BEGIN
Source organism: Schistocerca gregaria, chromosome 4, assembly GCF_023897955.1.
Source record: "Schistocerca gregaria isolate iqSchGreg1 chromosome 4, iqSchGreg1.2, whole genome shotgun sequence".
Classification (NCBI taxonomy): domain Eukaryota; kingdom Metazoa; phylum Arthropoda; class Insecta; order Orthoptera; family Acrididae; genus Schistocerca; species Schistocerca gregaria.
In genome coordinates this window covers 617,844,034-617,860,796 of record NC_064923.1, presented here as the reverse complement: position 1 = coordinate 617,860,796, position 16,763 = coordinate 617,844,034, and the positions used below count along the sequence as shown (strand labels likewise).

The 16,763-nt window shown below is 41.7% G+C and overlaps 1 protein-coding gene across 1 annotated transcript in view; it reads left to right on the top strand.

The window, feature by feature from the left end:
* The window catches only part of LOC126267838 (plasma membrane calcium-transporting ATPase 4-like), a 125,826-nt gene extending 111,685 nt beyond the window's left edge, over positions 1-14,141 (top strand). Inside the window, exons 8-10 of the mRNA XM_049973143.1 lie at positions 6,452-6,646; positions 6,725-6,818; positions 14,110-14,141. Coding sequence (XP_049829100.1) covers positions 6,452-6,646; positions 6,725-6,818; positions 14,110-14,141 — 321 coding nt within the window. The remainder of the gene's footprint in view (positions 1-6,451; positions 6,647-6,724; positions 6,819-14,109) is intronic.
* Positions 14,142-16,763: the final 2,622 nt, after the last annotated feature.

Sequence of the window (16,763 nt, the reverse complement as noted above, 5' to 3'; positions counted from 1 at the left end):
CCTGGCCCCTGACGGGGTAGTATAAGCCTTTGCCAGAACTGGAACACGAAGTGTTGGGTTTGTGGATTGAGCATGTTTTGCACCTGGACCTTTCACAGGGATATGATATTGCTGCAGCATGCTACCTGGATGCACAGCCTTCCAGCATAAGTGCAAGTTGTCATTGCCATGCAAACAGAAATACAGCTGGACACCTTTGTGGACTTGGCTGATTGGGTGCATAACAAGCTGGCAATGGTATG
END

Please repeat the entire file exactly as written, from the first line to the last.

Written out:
Source organism: Schistocerca gregaria, chromosome 4, assembly GCF_023897955.1.
Source record: "Schistocerca gregaria isolate iqSchGreg1 chromosome 4, iqSchGreg1.2, whole genome shotgun sequence".
Classification (NCBI taxonomy): domain Eukaryota; kingdom Metazoa; phylum Arthropoda; class Insecta; order Orthoptera; family Acrididae; genus Schistocerca; species Schistocerca gregaria.
In genome coordinates this window covers 617,844,034-617,860,796 of record NC_064923.1, presented here as the reverse complement: position 1 = coordinate 617,860,796, position 16,763 = coordinate 617,844,034, and the positions used below count along the sequence as shown (strand labels likewise).

The 16,763-nt window shown below is 41.7% G+C and overlaps 1 protein-coding gene across 1 annotated transcript in view; it reads left to right on the top strand.

The window, feature by feature from the left end:
* The window catches only part of LOC126267838 (plasma membrane calcium-transporting ATPase 4-like), a 125,826-nt gene extending 111,685 nt beyond the window's left edge, over positions 1-14,141 (top strand). Inside the window, exons 8-10 of the mRNA XM_049973143.1 lie at positions 6,452-6,646; positions 6,725-6,818; positions 14,110-14,141. Coding sequence (XP_049829100.1) covers positions 6,452-6,646; positions 6,725-6,818; positions 14,110-14,141 — 321 coding nt within the window. The remainder of the gene's footprint in view (positions 1-6,451; positions 6,647-6,724; positions 6,819-14,109) is intronic.
* Positions 14,142-16,763: the final 2,622 nt, after the last annotated feature.

Sequence of the window (16,763 nt, the reverse complement as noted above, 5' to 3'; positions counted from 1 at the left end):
CCTGGCCCCTGACGGGGTAGTATAAGCCTTTGCCAGAACTGGAACACGAAGTGTTGGGTTTGTGGATTGAGCATGTTTTGCACCTGGACCTTTCACAGGGATATGATATTGCTGCAGCATGCTACCTGGATGCACAGCCTTCCAGCATAAGTGCAAGTTGTCATTGCCATGCAAACAGAAATACAGCTGGACACCTTTGTGGACTTGGCTGATTGGGTGCATAACAAGCTGGCAATGGTATG